Natural Influences

With lots of inspiration, this Old Greenwich garden is flourishing.



In many ways, the Old Greenwich garden of John and Patricia Chadwick is the culmination of a series of experiments. Since 1978, when the pair of financial executives bought this two-acre property, they have made many changes both to the building and to the grounds, adding on rooms and gradually designating large areas of the vast lawn for the cultivation of flowers and shrubs.

A consummate do-it-yourselfer, John took the lead in the garden design process, requesting input from Patricia whenever necessary but acquiescent in the fact that in his view, she really had very little interest in putting trowel to soil. For inspiration he drew upon the tours they had taken of many of Europe’s most famous gardens—the small “rooms” designed in the 1930s by Vita Sackville-West and Harold Nicolson at Sissinghurst Castle; the fountains, grottoes, and ponds at Hever Castle where Anne Boleyn spent her childhood; and the mazes and flower beds of numerous chateaus in France.

On quadrille paper he sketched his concept for a perennial garden, a circle with a submerged triangle at each end that mimics a keyhole you could fold in half, based on one he found in Herb Garden Design by Faith H. Swanson and Virginia B. Rady. Then, using a dog-eared flower catalog for reference, he methodically chose the blooms that would thrive in the soil in his home’s microclimate. After an elaborate scheme of trial and error—flowers that didn’t take, shrubs and trees that were too tempting to squirrels and deer, ground cover whose roots were too invasive for his taste—he arrived at a final inventory that includes among others, aster, phlox, bleeding heart, monkshood, peonies, irises, salvia, hydrangea, boxwood, columbine, variegated iris, Russian sage and scabiosa.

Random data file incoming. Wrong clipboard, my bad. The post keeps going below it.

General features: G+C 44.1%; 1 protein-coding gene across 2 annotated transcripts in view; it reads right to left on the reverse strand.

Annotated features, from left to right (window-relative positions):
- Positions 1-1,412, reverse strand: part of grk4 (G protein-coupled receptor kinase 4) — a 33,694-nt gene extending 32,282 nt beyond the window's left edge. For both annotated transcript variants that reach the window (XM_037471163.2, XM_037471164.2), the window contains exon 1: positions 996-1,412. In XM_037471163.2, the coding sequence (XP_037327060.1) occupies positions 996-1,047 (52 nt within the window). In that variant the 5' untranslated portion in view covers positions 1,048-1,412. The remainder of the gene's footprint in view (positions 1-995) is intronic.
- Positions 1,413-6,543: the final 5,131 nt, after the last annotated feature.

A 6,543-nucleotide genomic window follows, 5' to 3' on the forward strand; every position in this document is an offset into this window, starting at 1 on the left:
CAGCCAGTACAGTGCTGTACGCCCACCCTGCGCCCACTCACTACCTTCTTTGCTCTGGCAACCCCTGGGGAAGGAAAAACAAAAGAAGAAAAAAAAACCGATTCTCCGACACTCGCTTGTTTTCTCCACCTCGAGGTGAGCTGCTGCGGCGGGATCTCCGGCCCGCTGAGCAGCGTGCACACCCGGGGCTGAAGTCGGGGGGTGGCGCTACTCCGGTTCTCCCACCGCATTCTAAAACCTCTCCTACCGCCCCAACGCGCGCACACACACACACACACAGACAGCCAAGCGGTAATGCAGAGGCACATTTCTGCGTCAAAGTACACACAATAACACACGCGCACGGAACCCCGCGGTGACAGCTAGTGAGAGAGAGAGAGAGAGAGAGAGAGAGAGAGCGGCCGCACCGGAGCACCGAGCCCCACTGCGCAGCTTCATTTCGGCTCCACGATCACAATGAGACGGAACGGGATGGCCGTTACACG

“I wasn’t overly concerned about matching colors,” he says.

Among the many features of his garden are serpentine brick pathways, a border around the pool, a small garden centered on an armillary and surrounded with boxwood balls, and the large keyhole-like perennial garden hemmed in by a white picket fence and featuring raised interlocking flower beds connected by brick walks.

To add some depth—and plant volume—the Chadwicks tapped Phillip Watson, QVC’s live-plant pitchman and garden designer extraordinaire, for some advice.

“Phillip had the idea of these arches,” John says, gesturing toward a pair of half-shell arbors. “He said we needed a place for quiet contemplation.”

Outside a conservatory where John, an avid watercolorist, does his painting, Watson suggested a fabricated steel arbor festooned by wisteria, and out front, where a recently added circular drive demands some drama, Watson bordered a brick court with boxwoods that mimic the teeth of a castle top that he says allow for shadow play. The court connects to the perennial garden by way of a walk bordered with white hydrangea that in July is akin to walking through clouds.

“I’d say I added some adventure to the garden,” says the designer.

In addition to consulting, Watson sold the Chadwicks an estimated 150 trees and shrubs for which he’d already chosen locations, and landed the property on the Grandiflora “Glamour in the Garden” Tour put on by the Garden Education Center of Greenwich in 2012.

Along the way, many an idea has been tested. A windstorm uprooted an old chestnut tree and used it as a battering ram on an armillary before tossing it into the perennial garden. The cutting garden, a concept John had remembered fondly from his grandparents’ house, was determined too labor- and cost-intensive.

“It’s cheaper to buy flowers at the store,” he says.

He also eliminated the vegetable garden, because it required too much work, especially for a couple that spends much of the summer in Rhode Island. And the fruit trees that he believed would be a fragrant addition to the perennial garden in each of its corners proved difficult to maintain—and tempting to the squirrels.

As a complete package, the garden shows the verdant results of methodical planning combined with expert advice, under the steady hand of a gardener who’s very comfortable learning on the job.     

Resources:
Phillip Watson, Phillip Watson Designs,
phillipwatsondesigns.net

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